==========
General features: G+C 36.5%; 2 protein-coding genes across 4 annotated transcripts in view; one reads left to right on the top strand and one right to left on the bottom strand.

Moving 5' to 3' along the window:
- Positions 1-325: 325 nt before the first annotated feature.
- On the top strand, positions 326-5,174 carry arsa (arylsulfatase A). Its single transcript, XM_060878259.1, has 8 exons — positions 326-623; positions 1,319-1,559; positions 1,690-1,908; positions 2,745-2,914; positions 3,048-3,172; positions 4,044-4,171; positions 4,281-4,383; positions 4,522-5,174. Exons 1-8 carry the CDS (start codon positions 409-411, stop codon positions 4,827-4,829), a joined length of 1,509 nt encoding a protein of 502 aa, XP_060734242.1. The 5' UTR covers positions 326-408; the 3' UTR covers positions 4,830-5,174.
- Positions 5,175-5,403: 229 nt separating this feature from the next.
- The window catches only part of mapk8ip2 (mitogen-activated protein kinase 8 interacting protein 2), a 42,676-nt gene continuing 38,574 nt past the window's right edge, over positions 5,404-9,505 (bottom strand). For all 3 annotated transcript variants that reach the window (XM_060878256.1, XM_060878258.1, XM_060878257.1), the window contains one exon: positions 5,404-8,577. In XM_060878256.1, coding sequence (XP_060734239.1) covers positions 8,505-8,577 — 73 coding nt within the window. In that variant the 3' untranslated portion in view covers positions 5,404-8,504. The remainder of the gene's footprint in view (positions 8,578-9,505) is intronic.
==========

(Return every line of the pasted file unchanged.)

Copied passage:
General features: G+C 36.5%; 2 protein-coding genes across 4 annotated transcripts in view; one reads left to right on the top strand and one right to left on the bottom strand.

Moving 5' to 3' along the window:
- Positions 1-325: 325 nt before the first annotated feature.
- On the top strand, positions 326-5,174 carry arsa (arylsulfatase A). Its single transcript, XM_060878259.1, has 8 exons — positions 326-623; positions 1,319-1,559; positions 1,690-1,908; positions 2,745-2,914; positions 3,048-3,172; positions 4,044-4,171; positions 4,281-4,383; positions 4,522-5,174. Exons 1-8 carry the CDS (start codon positions 409-411, stop codon positions 4,827-4,829), a joined length of 1,509 nt encoding a protein of 502 aa, XP_060734242.1. The 5' UTR covers positions 326-408; the 3' UTR covers positions 4,830-5,174.
- Positions 5,175-5,403: 229 nt separating this feature from the next.
- The window catches only part of mapk8ip2 (mitogen-activated protein kinase 8 interacting protein 2), a 42,676-nt gene continuing 38,574 nt past the window's right edge, over positions 5,404-9,505 (bottom strand). For all 3 annotated transcript variants that reach the window (XM_060878256.1, XM_060878258.1, XM_060878257.1), the window contains one exon: positions 5,404-8,577. In XM_060878256.1, coding sequence (XP_060734239.1) covers positions 8,505-8,577 — 73 coding nt within the window. In that variant the 3' untranslated portion in view covers positions 5,404-8,504. The remainder of the gene's footprint in view (positions 8,578-9,505) is intronic.